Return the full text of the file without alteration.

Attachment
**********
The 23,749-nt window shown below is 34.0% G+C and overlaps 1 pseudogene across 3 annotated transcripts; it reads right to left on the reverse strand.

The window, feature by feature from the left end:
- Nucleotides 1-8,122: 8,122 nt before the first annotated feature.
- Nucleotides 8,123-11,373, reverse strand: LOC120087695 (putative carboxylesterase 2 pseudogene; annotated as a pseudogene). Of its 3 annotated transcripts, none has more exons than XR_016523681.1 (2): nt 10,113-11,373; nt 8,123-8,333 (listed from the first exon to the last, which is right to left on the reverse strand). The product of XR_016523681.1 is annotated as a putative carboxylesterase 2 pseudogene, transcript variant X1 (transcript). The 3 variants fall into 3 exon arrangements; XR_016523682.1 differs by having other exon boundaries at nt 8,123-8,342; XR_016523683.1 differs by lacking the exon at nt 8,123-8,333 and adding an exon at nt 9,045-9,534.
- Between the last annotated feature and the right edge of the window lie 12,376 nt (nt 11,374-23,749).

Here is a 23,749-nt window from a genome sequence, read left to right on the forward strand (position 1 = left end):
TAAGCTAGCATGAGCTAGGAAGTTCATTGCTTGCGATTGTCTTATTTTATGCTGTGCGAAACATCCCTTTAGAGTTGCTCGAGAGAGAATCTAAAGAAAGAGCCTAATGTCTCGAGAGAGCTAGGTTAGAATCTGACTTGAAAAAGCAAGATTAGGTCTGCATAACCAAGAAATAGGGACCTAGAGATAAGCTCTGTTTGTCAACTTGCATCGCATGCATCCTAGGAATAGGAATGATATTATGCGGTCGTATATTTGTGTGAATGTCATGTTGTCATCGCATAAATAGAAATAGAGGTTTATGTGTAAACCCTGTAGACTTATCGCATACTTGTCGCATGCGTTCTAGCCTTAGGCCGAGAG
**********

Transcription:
The 23,749-nt window shown below is 34.0% G+C and overlaps 1 pseudogene across 3 annotated transcripts; it reads right to left on the reverse strand.

The window, feature by feature from the left end:
- Nucleotides 1-8,122: 8,122 nt before the first annotated feature.
- Nucleotides 8,123-11,373, reverse strand: LOC120087695 (putative carboxylesterase 2 pseudogene; annotated as a pseudogene). Of its 3 annotated transcripts, none has more exons than XR_016523681.1 (2): nt 10,113-11,373; nt 8,123-8,333 (listed from the first exon to the last, which is right to left on the reverse strand). The product of XR_016523681.1 is annotated as a putative carboxylesterase 2 pseudogene, transcript variant X1 (transcript). The 3 variants fall into 3 exon arrangements; XR_016523682.1 differs by having other exon boundaries at nt 8,123-8,342; XR_016523683.1 differs by lacking the exon at nt 8,123-8,333 and adding an exon at nt 9,045-9,534.
- Between the last annotated feature and the right edge of the window lie 12,376 nt (nt 11,374-23,749).

Here is a 23,749-nt window from a genome sequence, read left to right on the forward strand (position 1 = left end):
TAAGCTAGCATGAGCTAGGAAGTTCATTGCTTGCGATTGTCTTATTTTATGCTGTGCGAAACATCCCTTTAGAGTTGCTCGAGAGAGAATCTAAAGAAAGAGCCTAATGTCTCGAGAGAGCTAGGTTAGAATCTGACTTGAAAAAGCAAGATTAGGTCTGCATAACCAAGAAATAGGGACCTAGAGATAAGCTCTGTTTGTCAACTTGCATCGCATGCATCCTAGGAATAGGAATGATATTATGCGGTCGTATATTTGTGTGAATGTCATGTTGTCATCGCATAAATAGAAATAGAGGTTTATGTGTAAACCCTGTAGACTTATCGCATACTTGTCGCATGCGTTCTAGCCTTAGGCCGAGAG